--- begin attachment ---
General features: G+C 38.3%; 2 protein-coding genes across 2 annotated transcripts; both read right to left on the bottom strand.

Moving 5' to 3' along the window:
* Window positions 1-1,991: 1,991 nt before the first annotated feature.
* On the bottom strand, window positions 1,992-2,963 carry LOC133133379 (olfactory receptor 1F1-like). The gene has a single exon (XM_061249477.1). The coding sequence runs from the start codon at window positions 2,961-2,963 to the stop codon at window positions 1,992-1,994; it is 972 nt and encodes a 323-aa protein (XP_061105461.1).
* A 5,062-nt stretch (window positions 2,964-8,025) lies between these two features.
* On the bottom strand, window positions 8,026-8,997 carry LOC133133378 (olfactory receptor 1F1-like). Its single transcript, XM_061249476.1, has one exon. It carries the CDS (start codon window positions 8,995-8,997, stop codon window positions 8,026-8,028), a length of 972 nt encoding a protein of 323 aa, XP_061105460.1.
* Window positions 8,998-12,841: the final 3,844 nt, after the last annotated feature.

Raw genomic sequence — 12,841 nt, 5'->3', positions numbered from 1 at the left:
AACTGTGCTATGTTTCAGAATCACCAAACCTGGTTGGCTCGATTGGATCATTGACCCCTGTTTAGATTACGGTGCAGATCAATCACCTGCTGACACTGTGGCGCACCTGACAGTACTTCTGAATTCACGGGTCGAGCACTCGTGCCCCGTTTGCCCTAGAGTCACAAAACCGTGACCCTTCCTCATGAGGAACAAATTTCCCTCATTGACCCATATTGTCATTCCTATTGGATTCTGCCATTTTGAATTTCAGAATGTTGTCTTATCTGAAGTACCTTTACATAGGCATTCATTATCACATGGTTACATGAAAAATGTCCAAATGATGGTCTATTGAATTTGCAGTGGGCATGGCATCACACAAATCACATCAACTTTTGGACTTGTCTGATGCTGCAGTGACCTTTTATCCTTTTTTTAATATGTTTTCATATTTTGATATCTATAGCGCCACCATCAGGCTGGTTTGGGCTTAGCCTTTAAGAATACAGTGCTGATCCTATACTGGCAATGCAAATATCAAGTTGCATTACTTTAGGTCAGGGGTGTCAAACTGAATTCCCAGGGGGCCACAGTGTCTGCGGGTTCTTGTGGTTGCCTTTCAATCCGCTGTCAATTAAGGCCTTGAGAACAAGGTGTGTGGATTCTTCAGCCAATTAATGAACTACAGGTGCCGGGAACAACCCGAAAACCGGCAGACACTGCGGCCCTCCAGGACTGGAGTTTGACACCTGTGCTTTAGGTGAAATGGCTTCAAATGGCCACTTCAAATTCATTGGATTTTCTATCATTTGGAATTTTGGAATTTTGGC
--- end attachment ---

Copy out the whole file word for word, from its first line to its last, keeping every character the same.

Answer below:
General features: G+C 38.3%; 2 protein-coding genes across 2 annotated transcripts; both read right to left on the bottom strand.

Moving 5' to 3' along the window:
* Window positions 1-1,991: 1,991 nt before the first annotated feature.
* On the bottom strand, window positions 1,992-2,963 carry LOC133133379 (olfactory receptor 1F1-like). The gene has a single exon (XM_061249477.1). The coding sequence runs from the start codon at window positions 2,961-2,963 to the stop codon at window positions 1,992-1,994; it is 972 nt and encodes a 323-aa protein (XP_061105461.1).
* A 5,062-nt stretch (window positions 2,964-8,025) lies between these two features.
* On the bottom strand, window positions 8,026-8,997 carry LOC133133378 (olfactory receptor 1F1-like). Its single transcript, XM_061249476.1, has one exon. It carries the CDS (start codon window positions 8,995-8,997, stop codon window positions 8,026-8,028), a length of 972 nt encoding a protein of 323 aa, XP_061105460.1.
* Window positions 8,998-12,841: the final 3,844 nt, after the last annotated feature.

Raw genomic sequence — 12,841 nt, 5'->3', positions numbered from 1 at the left:
AACTGTGCTATGTTTCAGAATCACCAAACCTGGTTGGCTCGATTGGATCATTGACCCCTGTTTAGATTACGGTGCAGATCAATCACCTGCTGACACTGTGGCGCACCTGACAGTACTTCTGAATTCACGGGTCGAGCACTCGTGCCCCGTTTGCCCTAGAGTCACAAAACCGTGACCCTTCCTCATGAGGAACAAATTTCCCTCATTGACCCATATTGTCATTCCTATTGGATTCTGCCATTTTGAATTTCAGAATGTTGTCTTATCTGAAGTACCTTTACATAGGCATTCATTATCACATGGTTACATGAAAAATGTCCAAATGATGGTCTATTGAATTTGCAGTGGGCATGGCATCACACAAATCACATCAACTTTTGGACTTGTCTGATGCTGCAGTGACCTTTTATCCTTTTTTTAATATGTTTTCATATTTTGATATCTATAGCGCCACCATCAGGCTGGTTTGGGCTTAGCCTTTAAGAATACAGTGCTGATCCTATACTGGCAATGCAAATATCAAGTTGCATTACTTTAGGTCAGGGGTGTCAAACTGAATTCCCAGGGGGCCACAGTGTCTGCGGGTTCTTGTGGTTGCCTTTCAATCCGCTGTCAATTAAGGCCTTGAGAACAAGGTGTGTGGATTCTTCAGCCAATTAATGAACTACAGGTGCCGGGAACAACCCGAAAACCGGCAGACACTGCGGCCCTCCAGGACTGGAGTTTGACACCTGTGCTTTAGGTGAAATGGCTTCAAATGGCCACTTCAAATTCATTGGATTTTCTATCATTTGGAATTTTGGAATTTTGGC